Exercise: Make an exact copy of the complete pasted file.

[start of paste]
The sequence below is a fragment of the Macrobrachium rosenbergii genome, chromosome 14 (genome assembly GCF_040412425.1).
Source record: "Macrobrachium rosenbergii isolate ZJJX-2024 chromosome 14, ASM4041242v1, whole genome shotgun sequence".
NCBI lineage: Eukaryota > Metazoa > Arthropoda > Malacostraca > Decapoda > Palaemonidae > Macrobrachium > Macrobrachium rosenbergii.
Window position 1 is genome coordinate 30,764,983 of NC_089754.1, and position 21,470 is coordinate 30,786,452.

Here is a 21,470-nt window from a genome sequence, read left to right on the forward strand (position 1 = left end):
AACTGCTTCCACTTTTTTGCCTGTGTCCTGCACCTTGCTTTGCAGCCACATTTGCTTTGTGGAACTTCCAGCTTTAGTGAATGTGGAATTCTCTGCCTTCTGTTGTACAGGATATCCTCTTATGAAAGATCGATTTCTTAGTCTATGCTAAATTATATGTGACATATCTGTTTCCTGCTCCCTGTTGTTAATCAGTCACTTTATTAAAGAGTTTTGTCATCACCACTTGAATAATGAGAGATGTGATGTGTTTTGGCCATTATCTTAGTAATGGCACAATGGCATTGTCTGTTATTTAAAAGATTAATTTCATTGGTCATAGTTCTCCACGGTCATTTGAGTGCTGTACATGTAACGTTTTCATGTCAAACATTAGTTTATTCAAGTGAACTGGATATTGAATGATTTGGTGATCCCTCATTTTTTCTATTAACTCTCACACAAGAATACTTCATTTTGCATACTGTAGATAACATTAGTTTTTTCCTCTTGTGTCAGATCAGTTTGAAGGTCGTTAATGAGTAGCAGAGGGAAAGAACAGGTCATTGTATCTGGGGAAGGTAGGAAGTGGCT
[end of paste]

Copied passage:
The sequence below is a fragment of the Macrobrachium rosenbergii genome, chromosome 14 (genome assembly GCF_040412425.1).
Source record: "Macrobrachium rosenbergii isolate ZJJX-2024 chromosome 14, ASM4041242v1, whole genome shotgun sequence".
NCBI lineage: Eukaryota > Metazoa > Arthropoda > Malacostraca > Decapoda > Palaemonidae > Macrobrachium > Macrobrachium rosenbergii.
Window position 1 is genome coordinate 30,764,983 of NC_089754.1, and position 21,470 is coordinate 30,786,452.

Here is a 21,470-nt window from a genome sequence, read left to right on the forward strand (position 1 = left end):
AACTGCTTCCACTTTTTTGCCTGTGTCCTGCACCTTGCTTTGCAGCCACATTTGCTTTGTGGAACTTCCAGCTTTAGTGAATGTGGAATTCTCTGCCTTCTGTTGTACAGGATATCCTCTTATGAAAGATCGATTTCTTAGTCTATGCTAAATTATATGTGACATATCTGTTTCCTGCTCCCTGTTGTTAATCAGTCACTTTATTAAAGAGTTTTGTCATCACCACTTGAATAATGAGAGATGTGATGTGTTTTGGCCATTATCTTAGTAATGGCACAATGGCATTGTCTGTTATTTAAAAGATTAATTTCATTGGTCATAGTTCTCCACGGTCATTTGAGTGCTGTACATGTAACGTTTTCATGTCAAACATTAGTTTATTCAAGTGAACTGGATATTGAATGATTTGGTGATCCCTCATTTTTTCTATTAACTCTCACACAAGAATACTTCATTTTGCATACTGTAGATAACATTAGTTTTTTCCTCTTGTGTCAGATCAGTTTGAAGGTCGTTAATGAGTAGCAGAGGGAAAGAACAGGTCATTGTATCTGGGGAAGGTAGGAAGTGGCT